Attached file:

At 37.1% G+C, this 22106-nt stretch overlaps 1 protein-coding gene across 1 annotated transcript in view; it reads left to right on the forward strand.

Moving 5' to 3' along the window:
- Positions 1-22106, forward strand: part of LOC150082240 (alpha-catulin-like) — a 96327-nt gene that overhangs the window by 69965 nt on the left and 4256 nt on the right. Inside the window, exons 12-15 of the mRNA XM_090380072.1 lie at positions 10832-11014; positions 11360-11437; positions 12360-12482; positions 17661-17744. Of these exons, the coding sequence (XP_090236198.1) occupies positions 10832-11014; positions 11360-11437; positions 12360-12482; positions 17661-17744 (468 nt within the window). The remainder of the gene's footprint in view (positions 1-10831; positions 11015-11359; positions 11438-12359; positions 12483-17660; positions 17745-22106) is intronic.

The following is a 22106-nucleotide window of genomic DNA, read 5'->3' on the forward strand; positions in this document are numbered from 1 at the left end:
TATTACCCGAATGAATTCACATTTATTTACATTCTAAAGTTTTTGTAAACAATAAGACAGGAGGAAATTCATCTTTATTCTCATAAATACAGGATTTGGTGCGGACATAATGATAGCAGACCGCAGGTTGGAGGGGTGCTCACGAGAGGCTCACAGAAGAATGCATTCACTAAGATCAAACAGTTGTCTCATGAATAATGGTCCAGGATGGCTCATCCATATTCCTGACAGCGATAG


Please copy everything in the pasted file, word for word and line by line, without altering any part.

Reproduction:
At 37.1% G+C, this 22106-nt stretch overlaps 1 protein-coding gene across 1 annotated transcript in view; it reads left to right on the forward strand.

Moving 5' to 3' along the window:
- Positions 1-22106, forward strand: part of LOC150082240 (alpha-catulin-like) — a 96327-nt gene that overhangs the window by 69965 nt on the left and 4256 nt on the right. Inside the window, exons 12-15 of the mRNA XM_090380072.1 lie at positions 10832-11014; positions 11360-11437; positions 12360-12482; positions 17661-17744. Of these exons, the coding sequence (XP_090236198.1) occupies positions 10832-11014; positions 11360-11437; positions 12360-12482; positions 17661-17744 (468 nt within the window). The remainder of the gene's footprint in view (positions 1-10831; positions 11015-11359; positions 11438-12359; positions 12483-17660; positions 17745-22106) is intronic.

The following is a 22106-nucleotide window of genomic DNA, read 5'->3' on the forward strand; positions in this document are numbered from 1 at the left end:
TATTACCCGAATGAATTCACATTTATTTACATTCTAAAGTTTTTGTAAACAATAAGACAGGAGGAAATTCATCTTTATTCTCATAAATACAGGATTTGGTGCGGACATAATGATAGCAGACCGCAGGTTGGAGGGGTGCTCACGAGAGGCTCACAGAAGAATGCATTCACTAAGATCAAACAGTTGTCTCATGAATAATGGTCCAGGATGGCTCATCCATATTCCTGACAGCGATAG